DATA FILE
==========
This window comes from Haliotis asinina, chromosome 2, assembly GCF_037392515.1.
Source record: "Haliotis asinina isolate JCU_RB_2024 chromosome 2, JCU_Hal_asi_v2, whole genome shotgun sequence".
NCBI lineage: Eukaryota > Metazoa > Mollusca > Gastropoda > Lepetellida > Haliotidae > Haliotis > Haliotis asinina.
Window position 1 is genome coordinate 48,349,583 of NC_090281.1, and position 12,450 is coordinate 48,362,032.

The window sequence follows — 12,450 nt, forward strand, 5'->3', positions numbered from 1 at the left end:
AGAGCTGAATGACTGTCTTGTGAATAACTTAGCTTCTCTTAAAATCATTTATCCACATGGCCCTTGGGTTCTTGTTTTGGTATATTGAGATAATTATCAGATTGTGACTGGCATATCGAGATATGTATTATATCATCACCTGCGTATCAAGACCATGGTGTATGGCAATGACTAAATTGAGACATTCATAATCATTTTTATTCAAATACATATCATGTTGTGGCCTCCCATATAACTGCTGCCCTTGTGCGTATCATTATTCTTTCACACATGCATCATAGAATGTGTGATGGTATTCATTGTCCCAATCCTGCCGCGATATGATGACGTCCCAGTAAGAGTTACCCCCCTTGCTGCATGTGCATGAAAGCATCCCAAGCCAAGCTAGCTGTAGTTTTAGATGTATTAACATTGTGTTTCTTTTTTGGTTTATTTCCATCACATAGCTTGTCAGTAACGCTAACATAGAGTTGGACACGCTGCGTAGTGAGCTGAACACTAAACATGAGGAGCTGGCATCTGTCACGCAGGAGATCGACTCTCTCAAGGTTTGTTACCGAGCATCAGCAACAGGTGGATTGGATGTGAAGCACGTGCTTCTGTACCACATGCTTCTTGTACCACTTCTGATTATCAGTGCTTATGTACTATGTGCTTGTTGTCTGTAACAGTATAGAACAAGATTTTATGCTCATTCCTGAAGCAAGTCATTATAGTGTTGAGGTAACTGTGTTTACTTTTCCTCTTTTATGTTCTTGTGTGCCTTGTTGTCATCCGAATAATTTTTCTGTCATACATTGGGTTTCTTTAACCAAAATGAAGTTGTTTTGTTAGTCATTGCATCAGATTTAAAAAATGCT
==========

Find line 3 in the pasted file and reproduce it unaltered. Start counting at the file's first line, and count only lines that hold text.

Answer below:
NCBI lineage: Eukaryota > Metazoa > Mollusca > Gastropoda > Lepetellida > Haliotidae > Haliotis > Haliotis asinina.